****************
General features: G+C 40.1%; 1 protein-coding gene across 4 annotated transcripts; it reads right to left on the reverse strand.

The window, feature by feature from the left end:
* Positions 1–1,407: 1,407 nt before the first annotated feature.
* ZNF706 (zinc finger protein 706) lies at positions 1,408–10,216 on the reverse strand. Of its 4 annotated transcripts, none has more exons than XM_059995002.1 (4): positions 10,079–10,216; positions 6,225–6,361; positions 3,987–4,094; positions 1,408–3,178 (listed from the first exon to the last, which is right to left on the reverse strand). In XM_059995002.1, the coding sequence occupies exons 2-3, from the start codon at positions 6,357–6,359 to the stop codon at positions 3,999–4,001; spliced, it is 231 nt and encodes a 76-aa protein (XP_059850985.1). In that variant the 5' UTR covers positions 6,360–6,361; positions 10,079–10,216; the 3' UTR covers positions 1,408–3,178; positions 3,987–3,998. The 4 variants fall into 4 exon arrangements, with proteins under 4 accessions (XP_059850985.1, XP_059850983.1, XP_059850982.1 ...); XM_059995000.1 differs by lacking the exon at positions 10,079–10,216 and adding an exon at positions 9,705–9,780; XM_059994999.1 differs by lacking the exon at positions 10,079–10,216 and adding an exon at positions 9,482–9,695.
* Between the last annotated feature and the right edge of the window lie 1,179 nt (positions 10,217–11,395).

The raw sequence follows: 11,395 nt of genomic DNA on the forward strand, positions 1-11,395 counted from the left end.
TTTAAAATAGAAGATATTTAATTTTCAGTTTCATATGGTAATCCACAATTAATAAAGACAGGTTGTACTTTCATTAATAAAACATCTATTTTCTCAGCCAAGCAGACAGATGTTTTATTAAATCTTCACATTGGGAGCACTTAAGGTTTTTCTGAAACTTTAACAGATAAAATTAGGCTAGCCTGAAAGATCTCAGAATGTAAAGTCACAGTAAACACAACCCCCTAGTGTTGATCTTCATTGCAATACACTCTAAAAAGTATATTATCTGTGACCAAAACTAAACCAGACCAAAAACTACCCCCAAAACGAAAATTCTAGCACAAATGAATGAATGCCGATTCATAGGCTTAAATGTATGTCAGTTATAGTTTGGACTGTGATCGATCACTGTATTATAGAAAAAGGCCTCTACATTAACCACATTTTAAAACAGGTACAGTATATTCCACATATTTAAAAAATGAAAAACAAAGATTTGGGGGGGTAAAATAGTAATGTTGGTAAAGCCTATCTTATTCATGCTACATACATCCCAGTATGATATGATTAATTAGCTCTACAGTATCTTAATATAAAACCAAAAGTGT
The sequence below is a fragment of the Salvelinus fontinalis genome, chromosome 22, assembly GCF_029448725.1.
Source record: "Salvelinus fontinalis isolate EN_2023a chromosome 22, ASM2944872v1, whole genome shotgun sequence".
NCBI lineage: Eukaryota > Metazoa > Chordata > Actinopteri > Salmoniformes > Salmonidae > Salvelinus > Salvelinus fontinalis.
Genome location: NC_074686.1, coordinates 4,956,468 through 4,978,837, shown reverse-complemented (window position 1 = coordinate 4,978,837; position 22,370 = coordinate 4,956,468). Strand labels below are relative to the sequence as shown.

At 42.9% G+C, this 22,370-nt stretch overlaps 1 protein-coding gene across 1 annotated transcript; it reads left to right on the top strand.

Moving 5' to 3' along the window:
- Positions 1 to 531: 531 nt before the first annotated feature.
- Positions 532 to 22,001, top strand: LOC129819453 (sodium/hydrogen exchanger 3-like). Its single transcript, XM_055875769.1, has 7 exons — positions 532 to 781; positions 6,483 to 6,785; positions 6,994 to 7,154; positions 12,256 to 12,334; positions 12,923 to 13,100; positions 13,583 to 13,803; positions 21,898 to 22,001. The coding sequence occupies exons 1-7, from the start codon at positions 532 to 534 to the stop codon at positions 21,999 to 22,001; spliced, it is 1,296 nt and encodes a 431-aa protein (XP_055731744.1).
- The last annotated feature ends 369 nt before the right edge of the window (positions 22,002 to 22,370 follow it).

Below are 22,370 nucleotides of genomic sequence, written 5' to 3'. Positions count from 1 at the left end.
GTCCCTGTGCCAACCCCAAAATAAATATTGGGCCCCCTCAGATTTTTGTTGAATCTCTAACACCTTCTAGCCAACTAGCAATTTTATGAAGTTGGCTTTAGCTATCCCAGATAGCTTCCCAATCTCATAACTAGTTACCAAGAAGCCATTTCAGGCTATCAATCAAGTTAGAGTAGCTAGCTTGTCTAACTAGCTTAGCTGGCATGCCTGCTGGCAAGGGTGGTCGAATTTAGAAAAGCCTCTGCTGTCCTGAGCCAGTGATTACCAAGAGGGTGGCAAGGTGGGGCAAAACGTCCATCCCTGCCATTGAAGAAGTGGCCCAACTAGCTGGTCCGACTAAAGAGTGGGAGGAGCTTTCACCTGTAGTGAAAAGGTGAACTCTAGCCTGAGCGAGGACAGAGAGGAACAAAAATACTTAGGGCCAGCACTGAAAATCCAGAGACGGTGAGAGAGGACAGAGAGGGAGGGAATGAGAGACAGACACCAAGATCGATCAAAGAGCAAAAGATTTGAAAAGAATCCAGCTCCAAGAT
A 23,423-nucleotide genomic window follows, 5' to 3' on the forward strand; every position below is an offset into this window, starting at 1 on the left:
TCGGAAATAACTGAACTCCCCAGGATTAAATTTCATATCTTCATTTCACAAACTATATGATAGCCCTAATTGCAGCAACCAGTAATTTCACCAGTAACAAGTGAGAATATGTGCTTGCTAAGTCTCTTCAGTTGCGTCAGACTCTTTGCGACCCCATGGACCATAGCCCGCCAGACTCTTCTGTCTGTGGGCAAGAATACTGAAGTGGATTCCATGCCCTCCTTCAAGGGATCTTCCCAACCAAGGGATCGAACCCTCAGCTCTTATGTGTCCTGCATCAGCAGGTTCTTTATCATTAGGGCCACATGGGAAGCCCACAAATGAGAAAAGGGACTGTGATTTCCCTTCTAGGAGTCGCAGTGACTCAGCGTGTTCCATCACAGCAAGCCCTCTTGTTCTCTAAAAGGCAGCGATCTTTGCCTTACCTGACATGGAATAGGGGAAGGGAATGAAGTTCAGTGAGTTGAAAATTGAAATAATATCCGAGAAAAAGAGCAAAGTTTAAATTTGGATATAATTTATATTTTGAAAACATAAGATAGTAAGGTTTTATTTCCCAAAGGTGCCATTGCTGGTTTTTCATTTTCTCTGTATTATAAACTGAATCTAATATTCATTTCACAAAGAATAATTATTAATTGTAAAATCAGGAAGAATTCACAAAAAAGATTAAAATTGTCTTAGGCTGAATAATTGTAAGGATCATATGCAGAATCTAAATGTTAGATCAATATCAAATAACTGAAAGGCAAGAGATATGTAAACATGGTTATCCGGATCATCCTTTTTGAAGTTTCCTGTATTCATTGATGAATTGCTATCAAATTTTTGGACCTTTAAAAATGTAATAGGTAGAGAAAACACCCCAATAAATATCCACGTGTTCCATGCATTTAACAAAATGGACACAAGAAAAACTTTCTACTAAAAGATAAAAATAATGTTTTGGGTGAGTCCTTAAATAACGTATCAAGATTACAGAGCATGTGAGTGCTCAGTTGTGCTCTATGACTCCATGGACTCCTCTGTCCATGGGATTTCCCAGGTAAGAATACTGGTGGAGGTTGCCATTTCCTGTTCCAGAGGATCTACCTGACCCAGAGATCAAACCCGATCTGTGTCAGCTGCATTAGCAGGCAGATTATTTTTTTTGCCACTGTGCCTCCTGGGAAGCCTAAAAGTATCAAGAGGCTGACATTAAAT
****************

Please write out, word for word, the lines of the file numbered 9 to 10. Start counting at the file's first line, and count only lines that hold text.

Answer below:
Source record: "Salvelinus fontinalis isolate EN_2023a chromosome 22, ASM2944872v1, whole genome shotgun sequence".
NCBI lineage: Eukaryota > Metazoa > Chordata > Actinopteri > Salmoniformes > Salmonidae > Salvelinus > Salvelinus fontinalis.